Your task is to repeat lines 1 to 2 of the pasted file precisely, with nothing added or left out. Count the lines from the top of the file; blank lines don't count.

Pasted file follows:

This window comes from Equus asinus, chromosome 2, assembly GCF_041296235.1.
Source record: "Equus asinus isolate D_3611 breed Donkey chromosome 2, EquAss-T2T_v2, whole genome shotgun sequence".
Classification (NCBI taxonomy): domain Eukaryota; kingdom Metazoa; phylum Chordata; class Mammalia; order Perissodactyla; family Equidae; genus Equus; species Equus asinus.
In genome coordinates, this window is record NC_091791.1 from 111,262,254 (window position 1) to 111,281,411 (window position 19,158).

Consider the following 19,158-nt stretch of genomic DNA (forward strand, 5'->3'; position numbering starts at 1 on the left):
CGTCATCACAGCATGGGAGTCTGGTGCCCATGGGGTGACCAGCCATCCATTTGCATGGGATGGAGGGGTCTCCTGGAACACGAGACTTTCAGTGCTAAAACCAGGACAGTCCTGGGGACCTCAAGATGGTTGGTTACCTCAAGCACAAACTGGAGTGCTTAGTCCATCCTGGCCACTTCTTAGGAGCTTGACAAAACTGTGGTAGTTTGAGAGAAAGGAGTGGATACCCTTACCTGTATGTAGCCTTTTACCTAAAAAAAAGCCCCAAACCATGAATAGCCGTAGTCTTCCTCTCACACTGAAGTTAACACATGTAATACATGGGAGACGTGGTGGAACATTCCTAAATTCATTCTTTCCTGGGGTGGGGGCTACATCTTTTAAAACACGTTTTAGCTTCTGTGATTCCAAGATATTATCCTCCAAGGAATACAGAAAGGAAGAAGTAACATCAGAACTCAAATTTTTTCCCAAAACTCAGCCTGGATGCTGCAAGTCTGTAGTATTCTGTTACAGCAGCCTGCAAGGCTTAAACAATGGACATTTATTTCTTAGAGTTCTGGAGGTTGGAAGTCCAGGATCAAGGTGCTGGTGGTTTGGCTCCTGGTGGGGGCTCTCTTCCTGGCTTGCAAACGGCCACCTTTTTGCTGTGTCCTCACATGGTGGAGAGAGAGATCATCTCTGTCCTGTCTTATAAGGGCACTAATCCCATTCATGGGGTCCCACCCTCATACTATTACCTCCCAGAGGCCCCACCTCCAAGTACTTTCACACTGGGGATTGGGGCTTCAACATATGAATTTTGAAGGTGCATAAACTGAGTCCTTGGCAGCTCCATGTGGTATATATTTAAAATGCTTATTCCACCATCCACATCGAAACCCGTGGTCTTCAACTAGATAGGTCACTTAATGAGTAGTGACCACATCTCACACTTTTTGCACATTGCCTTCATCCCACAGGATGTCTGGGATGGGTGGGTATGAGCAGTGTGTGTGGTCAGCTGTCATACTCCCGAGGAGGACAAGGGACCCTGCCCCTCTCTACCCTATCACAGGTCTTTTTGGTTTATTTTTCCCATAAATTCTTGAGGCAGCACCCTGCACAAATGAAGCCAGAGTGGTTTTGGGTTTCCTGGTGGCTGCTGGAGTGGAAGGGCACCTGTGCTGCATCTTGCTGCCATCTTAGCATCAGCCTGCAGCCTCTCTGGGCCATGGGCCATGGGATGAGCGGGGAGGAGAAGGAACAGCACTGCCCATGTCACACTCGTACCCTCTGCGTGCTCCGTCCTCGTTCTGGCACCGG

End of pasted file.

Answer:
This window comes from Equus asinus, chromosome 2, assembly GCF_041296235.1.
Source record: "Equus asinus isolate D_3611 breed Donkey chromosome 2, EquAss-T2T_v2, whole genome shotgun sequence".